ICU Management & Practice, ICU Volume 15 - Issue 2 - 2015

Ultrasound Guidance Improves the Safety and Success of Needle Procedures

The European Prevalence of Infection in Intensive Care study reported that 78% of critically ill patients had a central line inserted, while several million central venous catheters (CVCs) a year are placed in American hospitals (Gibbs, 2006). Since this common procedure can have serious risks, including accidental puncture and collapse of the patient’s lung (iatrogenic pneumothorax), arterial injury, haemorrhage and even death (Bowdle, 2014), it is crucial that the catheter be placed correctly, with as few attempts as possible.

Traditionally clinicians have used anatomic ‘landmarks’ to estimate where the target blood vessel lies below the skin. However, this method can be unsuccessful in up to 35% of cases (Bernard 1971; Defalque 1974; Sznajder 1986), with complication rates of up to 19% reported in the literature (Merrer 2001). Moreover, 9% of patients have anatomic abnormalities of their central veins, making CVC placement difficult, dangerous or even impossible (Denys 1991).

Ultrasound guidance allows clinicians to see their anatomical target and surrounding structures, such as soft tissue, vessels and nerves in real time as the needle advances to the procedure’s endpoint, instead of working blindly. In addition, ultrasound visualisation can also help clinicians assess the patency and diameter of the target vein.

Ultrasound Helps Reduce Procedural Errors and Costs

Central line-associated bloodstream infections (CLASBIs) and pneumothorax rank among the six most expensive medical errors (Van Den Bos 2011). According to the Centers for Disease Control (CDC), about 250,000 CLASBIs infections occur each year in the United States with attributable mortality estimated at 12 to 25% and attributable cost estimated to range as high as $56,000 per infection (O’Grady 2011; O’Grady 2002). Collapsed lung increases length of hospital stay by 4 to 7 days at an additional cost of up to US$45,000 per case (Zhan 2004).

Yet there are proven safety practices to reduce or even eliminate these serious, but preventable complications. In a randomised controlled trial (RCT) of 900 critical care patients, ultrasound-guided CVC placements in the internal jugular vein lowered rates of pneumothorax to zero percent, compared to a rate of 2.4% for landmark methods (Karakitsos 2006). The study also reported the following outcomes:

  • A 100% success rate with ultrasoundguided CVC placement, compared to 94.4% in the landmark group;
  • A 0.6% rate of haematoma with ultrasound, versus 8.4% without it;
  • A 1.1% rate of accidental carotid artery puncture with ultrasound, versus 10.6% with landmark methods;
  • The ultrasound arm also had significantly reduced blood vessel access time, higher first-pass success, and a 35% lower rate of central line-associated bloodstream infection (CLASBI).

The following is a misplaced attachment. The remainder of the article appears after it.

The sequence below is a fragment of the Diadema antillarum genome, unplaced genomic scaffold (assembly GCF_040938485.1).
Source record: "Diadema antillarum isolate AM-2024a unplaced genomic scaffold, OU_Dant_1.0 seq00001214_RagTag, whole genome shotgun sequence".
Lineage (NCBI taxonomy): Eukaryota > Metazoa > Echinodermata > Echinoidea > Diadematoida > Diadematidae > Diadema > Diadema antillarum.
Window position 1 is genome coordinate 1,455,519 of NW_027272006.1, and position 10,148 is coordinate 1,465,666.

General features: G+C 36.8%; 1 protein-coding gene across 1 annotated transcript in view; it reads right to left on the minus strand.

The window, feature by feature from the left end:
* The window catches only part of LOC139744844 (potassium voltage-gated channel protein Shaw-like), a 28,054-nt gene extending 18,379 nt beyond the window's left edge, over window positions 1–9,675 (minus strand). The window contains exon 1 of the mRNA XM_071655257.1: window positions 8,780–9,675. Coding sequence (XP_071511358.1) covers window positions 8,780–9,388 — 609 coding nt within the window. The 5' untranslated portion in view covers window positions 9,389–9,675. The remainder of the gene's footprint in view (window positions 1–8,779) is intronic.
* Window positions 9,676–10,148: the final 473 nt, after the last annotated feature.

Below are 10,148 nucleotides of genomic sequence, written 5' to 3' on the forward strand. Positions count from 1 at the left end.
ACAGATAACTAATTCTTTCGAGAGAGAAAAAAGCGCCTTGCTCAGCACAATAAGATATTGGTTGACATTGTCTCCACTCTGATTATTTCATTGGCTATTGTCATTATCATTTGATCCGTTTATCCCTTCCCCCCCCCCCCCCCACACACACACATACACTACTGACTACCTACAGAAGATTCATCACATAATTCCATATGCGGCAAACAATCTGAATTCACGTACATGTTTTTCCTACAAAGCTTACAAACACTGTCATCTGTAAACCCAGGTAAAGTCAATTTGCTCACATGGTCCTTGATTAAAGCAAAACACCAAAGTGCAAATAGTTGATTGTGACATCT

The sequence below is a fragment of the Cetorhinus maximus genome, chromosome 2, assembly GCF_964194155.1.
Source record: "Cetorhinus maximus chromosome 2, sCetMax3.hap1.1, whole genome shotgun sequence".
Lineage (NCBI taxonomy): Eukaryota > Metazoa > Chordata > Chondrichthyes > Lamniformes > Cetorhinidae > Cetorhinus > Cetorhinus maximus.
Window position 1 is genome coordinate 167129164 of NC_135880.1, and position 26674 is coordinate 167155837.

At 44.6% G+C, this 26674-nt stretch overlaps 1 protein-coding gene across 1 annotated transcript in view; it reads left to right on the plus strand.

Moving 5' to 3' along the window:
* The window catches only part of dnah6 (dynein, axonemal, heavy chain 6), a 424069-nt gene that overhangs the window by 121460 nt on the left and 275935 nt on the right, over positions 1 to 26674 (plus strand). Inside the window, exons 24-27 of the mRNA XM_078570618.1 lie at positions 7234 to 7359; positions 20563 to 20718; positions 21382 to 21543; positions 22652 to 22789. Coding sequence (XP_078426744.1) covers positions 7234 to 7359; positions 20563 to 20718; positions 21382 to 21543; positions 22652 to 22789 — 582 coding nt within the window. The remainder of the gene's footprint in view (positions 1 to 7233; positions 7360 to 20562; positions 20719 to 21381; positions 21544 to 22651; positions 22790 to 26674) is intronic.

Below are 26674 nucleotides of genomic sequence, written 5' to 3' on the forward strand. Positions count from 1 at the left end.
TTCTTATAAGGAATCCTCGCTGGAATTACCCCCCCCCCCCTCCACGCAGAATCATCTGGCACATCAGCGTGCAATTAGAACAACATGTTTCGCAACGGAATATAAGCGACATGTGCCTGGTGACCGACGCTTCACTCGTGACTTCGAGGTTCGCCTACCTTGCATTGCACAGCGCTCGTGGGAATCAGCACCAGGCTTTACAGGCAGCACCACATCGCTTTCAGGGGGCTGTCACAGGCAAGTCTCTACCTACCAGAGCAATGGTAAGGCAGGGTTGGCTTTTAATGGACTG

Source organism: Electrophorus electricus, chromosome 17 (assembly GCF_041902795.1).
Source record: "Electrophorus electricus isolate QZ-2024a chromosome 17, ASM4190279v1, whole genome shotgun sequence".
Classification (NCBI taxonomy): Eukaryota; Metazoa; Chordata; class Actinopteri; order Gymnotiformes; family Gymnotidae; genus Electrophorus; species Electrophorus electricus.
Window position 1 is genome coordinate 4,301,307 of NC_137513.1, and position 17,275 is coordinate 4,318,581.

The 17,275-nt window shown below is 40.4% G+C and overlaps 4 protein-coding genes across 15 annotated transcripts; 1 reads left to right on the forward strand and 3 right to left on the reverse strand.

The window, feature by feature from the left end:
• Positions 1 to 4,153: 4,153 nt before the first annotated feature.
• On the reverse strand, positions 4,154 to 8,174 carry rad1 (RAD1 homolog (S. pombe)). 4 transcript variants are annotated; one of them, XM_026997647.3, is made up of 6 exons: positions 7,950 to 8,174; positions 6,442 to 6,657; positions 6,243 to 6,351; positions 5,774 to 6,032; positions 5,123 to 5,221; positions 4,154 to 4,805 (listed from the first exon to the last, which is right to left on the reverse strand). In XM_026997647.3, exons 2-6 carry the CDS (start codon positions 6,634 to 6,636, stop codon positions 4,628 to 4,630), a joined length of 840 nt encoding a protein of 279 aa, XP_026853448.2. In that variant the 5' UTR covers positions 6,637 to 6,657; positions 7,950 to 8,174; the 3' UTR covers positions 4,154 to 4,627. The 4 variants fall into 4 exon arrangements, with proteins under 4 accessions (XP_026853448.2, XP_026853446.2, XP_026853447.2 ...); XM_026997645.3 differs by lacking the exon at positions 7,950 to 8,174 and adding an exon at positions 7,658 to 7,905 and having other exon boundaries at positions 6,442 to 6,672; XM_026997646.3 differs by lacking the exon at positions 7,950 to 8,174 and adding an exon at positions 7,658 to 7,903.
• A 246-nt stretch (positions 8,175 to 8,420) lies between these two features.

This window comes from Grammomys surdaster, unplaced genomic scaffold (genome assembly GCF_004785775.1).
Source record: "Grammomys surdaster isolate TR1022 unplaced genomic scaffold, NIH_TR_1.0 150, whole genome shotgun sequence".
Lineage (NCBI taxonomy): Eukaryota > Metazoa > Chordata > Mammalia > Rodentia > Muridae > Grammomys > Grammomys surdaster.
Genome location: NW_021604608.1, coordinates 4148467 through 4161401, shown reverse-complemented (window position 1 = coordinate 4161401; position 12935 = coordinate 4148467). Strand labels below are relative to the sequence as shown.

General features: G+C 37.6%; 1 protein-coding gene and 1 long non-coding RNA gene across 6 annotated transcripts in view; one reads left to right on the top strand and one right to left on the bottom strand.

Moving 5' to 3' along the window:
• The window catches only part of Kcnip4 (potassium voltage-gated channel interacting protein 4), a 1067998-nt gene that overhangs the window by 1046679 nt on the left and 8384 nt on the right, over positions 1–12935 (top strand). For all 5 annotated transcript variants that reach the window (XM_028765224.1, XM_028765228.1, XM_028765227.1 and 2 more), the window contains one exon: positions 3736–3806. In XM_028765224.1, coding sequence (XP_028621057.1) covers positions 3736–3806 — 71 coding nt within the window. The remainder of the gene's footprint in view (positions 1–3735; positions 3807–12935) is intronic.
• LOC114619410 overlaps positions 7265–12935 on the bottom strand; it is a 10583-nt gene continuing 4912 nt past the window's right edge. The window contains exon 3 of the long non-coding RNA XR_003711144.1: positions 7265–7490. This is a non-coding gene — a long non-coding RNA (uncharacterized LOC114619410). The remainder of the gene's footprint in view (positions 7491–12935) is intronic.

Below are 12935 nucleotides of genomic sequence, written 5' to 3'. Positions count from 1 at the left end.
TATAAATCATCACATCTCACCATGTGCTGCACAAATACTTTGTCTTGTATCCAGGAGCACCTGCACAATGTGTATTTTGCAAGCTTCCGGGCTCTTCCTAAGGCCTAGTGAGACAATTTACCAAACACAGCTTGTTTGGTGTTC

Similarly, in a recent RCT of ultrasound versus ‘blind’ landmark technique for placement of subclavian lines, patients whose CVCs were inserted under real-time ultrasound guidance had zero percent rates of pneumothorax and haemothorax, compared to rates of 4.8 and 4.4 % in the landmark group (Fragou 2011). All other adverse events were also reduced or eliminated when ultrasound visualisation was used. In this cohort of critical care patients, successful cannulation was achieved in 100% of the ultrasound group, compared with 87.5% of the landmark arm.

Based on these outcomes, an accompanying editorial by Andrew Bodenham suggested that, “there is now enough evidence for the benefits of ultrasound for it now to be considered unethical to continue to submit patients to the risks of landmark techniques for research practice if ultrasound guidance is available at that hospital” (Bodenham 2011).

A Cochrane systematic review by German and British researchers found striking safety benefits for ultrasound-guided CVCs of the internal jugular vein (Brass 2015), compared to the landmark method. Key findings from an examination of pooled data from 35 studies involving 5,108 participants included the following reductions in adverse events and improvements in procedure success in the ultrasound group:

  • 71% reduction in total complications (14 trials, 2,406 participants);
  • 72% reduction in accidental arterial puncture (22 trials, 4,388 participants;
  • 73% decrease in haematoma formation (13 trials, 3,233 participants);
  • 57% higher first-attempt success rate (18 trials, 2,681 participants);
  • Significantly faster time to perform the procedure.

Indeed, the safety data is so overwhelming that in 2002 the United Kingdom’s National Institute for Health and Clinical Excellence (NICE) formulated guidelines advising ultrasound guidance as the preferred method to lower the risk of iatrogenic pneumothorax, arterial puncture, arteriovenous fistula, nerve injuries and other complications (NICE 2002). An economic model developed by NICE’s assessment group also suggested that ultrasound guidance was “both more effective and less costly than the landmark method.”

Now the standard of care in the UK, ultrasound-guided CVC placement is also endorsed as the preferred practice by the Agency for Healthcare Research and Quality (AHRQ 2001), the CDC and in related guidelines from many medical societies, including the American Board of Internal Medicine, the American Society of Anesthesiologists, and the American College of Chest Physicians, among others.

Best Safety Practices to Prevent Hospital Infections

Healthcare-associated infections (HAI) are now the most common adverse event affecting hospitalised patients, with about 30% of those in the ICU suffering one or more HAIs, according to the World Health Organization (WHO) (n.d.). In the European Union, about 4.1 million patients fall victim to these infections annually, killing about 37,000 patients and contributing an additional 110,000 deaths each year, reported by the European Centre for Disease Prevention and Control (ECDC) (2015).

CLASBIs rank among the leading HAIs, and major initiatives to combat these dangerous infections have been launched in both Europe and the U.S. For example, the European Commission has funded the PROHIBIT (Prevention of Hospital Infections by Intervention & Training) study, in which the ICUs of 14 participating hospitals implemented a bundle of CVC safety practices, including improved hand hygiene (WHO 2015).